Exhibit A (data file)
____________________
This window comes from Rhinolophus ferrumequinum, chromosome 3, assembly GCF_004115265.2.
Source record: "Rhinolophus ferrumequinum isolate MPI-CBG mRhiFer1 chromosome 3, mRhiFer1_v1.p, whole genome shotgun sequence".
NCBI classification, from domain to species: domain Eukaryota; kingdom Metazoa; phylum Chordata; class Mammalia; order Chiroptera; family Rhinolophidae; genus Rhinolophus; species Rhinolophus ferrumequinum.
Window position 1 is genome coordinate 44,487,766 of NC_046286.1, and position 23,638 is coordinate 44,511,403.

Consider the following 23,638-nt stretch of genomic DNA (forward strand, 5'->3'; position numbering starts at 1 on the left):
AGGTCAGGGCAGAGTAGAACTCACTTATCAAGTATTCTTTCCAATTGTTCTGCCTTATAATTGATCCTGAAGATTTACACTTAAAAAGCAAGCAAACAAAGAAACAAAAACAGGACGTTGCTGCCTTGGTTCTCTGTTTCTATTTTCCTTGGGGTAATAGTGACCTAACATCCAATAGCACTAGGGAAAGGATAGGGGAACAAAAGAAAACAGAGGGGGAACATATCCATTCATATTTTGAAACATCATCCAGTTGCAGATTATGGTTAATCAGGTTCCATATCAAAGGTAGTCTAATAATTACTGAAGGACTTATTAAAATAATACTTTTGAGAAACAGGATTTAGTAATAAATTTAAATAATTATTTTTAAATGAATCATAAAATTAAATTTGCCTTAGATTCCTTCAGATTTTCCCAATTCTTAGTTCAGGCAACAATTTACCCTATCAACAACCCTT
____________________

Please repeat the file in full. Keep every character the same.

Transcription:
This window comes from Rhinolophus ferrumequinum, chromosome 3, assembly GCF_004115265.2.
Source record: "Rhinolophus ferrumequinum isolate MPI-CBG mRhiFer1 chromosome 3, mRhiFer1_v1.p, whole genome shotgun sequence".
NCBI classification, from domain to species: domain Eukaryota; kingdom Metazoa; phylum Chordata; class Mammalia; order Chiroptera; family Rhinolophidae; genus Rhinolophus; species Rhinolophus ferrumequinum.
Window position 1 is genome coordinate 44,487,766 of NC_046286.1, and position 23,638 is coordinate 44,511,403.

Consider the following 23,638-nt stretch of genomic DNA (forward strand, 5'->3'; position numbering starts at 1 on the left):
AGGTCAGGGCAGAGTAGAACTCACTTATCAAGTATTCTTTCCAATTGTTCTGCCTTATAATTGATCCTGAAGATTTACACTTAAAAAGCAAGCAAACAAAGAAACAAAAACAGGACGTTGCTGCCTTGGTTCTCTGTTTCTATTTTCCTTGGGGTAATAGTGACCTAACATCCAATAGCACTAGGGAAAGGATAGGGGAACAAAAGAAAACAGAGGGGGAACATATCCATTCATATTTTGAAACATCATCCAGTTGCAGATTATGGTTAATCAGGTTCCATATCAAAGGTAGTCTAATAATTACTGAAGGACTTATTAAAATAATACTTTTGAGAAACAGGATTTAGTAATAAATTTAAATAATTATTTTTAAATGAATCATAAAATTAAATTTGCCTTAGATTCCTTCAGATTTTCCCAATTCTTAGTTCAGGCAACAATTTACCCTATCAACAACCCTT